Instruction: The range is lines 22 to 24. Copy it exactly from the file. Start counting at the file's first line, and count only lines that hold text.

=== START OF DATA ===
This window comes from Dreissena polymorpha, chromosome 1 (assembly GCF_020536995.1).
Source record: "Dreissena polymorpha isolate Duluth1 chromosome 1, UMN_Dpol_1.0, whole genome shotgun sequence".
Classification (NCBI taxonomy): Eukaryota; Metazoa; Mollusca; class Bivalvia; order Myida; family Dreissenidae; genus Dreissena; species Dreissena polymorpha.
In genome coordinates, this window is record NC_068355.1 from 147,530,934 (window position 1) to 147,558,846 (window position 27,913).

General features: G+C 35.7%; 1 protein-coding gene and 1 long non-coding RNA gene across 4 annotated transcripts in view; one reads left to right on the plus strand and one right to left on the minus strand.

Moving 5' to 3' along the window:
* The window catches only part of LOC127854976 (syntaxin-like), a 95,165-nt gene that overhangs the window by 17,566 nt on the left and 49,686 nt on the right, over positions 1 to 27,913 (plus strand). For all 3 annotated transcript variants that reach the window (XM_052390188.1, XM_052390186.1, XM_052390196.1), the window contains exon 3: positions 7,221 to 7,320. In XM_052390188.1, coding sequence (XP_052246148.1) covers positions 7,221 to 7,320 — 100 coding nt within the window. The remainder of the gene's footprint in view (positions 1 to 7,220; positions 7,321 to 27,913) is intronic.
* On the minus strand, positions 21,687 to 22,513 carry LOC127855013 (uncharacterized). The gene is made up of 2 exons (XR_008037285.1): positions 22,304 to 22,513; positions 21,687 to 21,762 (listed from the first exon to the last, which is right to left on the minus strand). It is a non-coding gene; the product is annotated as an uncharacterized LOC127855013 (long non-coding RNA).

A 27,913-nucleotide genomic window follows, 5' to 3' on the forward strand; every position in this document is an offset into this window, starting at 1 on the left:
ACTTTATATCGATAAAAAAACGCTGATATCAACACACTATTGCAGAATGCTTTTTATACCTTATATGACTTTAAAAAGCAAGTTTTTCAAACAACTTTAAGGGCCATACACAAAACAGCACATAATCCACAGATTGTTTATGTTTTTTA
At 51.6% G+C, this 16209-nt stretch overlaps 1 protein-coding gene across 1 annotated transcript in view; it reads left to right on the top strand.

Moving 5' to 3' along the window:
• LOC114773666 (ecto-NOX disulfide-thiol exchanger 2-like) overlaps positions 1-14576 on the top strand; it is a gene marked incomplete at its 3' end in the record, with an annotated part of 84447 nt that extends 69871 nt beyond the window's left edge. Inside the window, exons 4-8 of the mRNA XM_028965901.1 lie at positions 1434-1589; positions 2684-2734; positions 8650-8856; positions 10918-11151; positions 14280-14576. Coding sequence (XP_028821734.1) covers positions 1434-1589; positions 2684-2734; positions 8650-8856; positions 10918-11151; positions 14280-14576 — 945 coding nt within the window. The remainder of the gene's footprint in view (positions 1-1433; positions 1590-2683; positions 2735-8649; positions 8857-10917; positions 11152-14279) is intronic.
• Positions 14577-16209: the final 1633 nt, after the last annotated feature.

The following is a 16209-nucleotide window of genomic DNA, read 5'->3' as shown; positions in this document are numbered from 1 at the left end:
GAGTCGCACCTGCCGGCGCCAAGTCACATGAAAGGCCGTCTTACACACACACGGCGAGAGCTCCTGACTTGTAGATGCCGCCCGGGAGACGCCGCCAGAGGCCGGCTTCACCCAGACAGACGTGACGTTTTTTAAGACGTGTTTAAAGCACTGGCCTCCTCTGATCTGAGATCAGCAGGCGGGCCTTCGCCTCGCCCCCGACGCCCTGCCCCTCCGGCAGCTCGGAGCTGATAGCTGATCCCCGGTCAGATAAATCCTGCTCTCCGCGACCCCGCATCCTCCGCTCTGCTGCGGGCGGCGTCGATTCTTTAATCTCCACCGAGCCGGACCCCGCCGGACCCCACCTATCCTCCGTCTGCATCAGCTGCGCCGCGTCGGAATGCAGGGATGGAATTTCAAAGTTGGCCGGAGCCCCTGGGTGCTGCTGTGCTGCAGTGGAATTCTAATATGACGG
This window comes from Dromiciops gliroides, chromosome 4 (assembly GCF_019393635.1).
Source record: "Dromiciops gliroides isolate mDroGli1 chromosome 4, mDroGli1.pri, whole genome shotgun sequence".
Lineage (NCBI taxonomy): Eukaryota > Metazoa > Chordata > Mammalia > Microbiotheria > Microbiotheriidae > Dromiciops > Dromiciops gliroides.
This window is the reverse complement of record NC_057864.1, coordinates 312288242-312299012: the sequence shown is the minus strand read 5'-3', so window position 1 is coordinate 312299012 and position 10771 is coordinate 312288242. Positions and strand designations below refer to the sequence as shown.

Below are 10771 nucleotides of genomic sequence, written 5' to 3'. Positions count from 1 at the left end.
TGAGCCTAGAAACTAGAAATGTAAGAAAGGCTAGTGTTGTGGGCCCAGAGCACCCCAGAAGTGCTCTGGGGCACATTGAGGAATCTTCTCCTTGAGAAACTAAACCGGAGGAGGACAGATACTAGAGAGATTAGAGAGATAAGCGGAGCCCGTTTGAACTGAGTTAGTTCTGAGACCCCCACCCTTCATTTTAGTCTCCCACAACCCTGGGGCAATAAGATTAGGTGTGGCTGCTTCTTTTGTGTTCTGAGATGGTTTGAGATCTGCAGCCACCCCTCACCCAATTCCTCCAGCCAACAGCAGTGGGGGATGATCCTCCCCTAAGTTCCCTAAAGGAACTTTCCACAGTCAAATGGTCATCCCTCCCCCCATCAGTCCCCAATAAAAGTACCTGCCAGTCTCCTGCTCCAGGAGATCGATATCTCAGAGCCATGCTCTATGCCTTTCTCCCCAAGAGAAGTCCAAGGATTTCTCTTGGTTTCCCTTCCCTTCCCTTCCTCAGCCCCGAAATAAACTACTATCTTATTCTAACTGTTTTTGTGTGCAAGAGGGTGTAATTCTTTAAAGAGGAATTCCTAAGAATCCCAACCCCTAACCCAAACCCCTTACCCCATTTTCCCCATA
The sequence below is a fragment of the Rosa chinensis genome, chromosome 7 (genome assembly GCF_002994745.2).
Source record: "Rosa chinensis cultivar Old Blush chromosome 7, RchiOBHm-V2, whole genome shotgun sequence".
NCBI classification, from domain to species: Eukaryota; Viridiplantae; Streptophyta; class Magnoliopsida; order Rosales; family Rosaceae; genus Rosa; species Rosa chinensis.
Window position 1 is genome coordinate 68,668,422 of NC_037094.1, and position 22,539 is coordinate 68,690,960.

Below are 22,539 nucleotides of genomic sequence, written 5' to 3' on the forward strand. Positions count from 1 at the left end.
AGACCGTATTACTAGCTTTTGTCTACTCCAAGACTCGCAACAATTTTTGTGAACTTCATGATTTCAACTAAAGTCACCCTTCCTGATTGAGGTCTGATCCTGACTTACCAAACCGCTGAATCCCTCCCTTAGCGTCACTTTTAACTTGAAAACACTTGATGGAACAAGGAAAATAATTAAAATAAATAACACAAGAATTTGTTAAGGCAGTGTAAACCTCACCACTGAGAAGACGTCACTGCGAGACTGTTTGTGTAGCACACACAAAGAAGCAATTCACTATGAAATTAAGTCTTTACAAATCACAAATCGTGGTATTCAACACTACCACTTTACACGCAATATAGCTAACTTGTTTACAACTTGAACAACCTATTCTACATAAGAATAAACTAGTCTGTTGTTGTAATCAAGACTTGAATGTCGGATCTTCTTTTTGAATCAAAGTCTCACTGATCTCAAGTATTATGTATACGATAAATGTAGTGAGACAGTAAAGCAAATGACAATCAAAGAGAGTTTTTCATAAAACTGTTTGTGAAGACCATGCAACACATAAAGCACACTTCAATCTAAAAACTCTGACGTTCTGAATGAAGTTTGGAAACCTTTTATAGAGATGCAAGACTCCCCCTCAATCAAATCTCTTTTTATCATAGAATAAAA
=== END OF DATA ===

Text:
TGAGCCTAGAAACTAGAAATGTAAGAAAGGCTAGTGTTGTGGGCCCAGAGCACCCCAGAAGTGCTCTGGGGCACATTGAGGAATCTTCTCCTTGAGAAACTAAACCGGAGGAGGACAGATACTAGAGAGATTAGAGAGATAAGCGGAGCCCGTTTGAACTGAGTTAGTTCTGAGACCCCCACCCTTCATTTTAGTCTCCCACAACCCTGGGGCAATAAGATTAGGTGTGGCTGCTTCTTTTGTGTTCTGAGATGGTTTGAGATCTGCAGCCACCCCTCACCCAATTCCTCCAGCCAACAGCAGTGGGGGATGATCCTCCCCTAAGTTCCCTAAAGGAACTTTCCACAGTCAAATGGTCATCCCTCCCCCCATCAGTCCCCAATAAAAGTACCTGCCAGTCTCCTGCTCCAGGAGATCGATATCTCAGAGCCATGCTCTATGCCTTTCTCCCCAAGAGAAGTCCAAGGATTTCTCTTGGTTTCCCTTCCCTTCCCTTCCTCAGCCCCGAAATAAACTACTATCTTATTCTAACTGTTTTTGTGTGCAAGAGGGTGTAATTCTTTAAAGAGGAATTCCTAAGAATCCCAACCCCTAACCCAAACCCCTTACCCCATTTTCCCCATA
The sequence below is a fragment of the Rosa chinensis genome, chromosome 7 (genome assembly GCF_002994745.2).
Source record: "Rosa chinensis cultivar Old Blush chromosome 7, RchiOBHm-V2, whole genome shotgun sequence".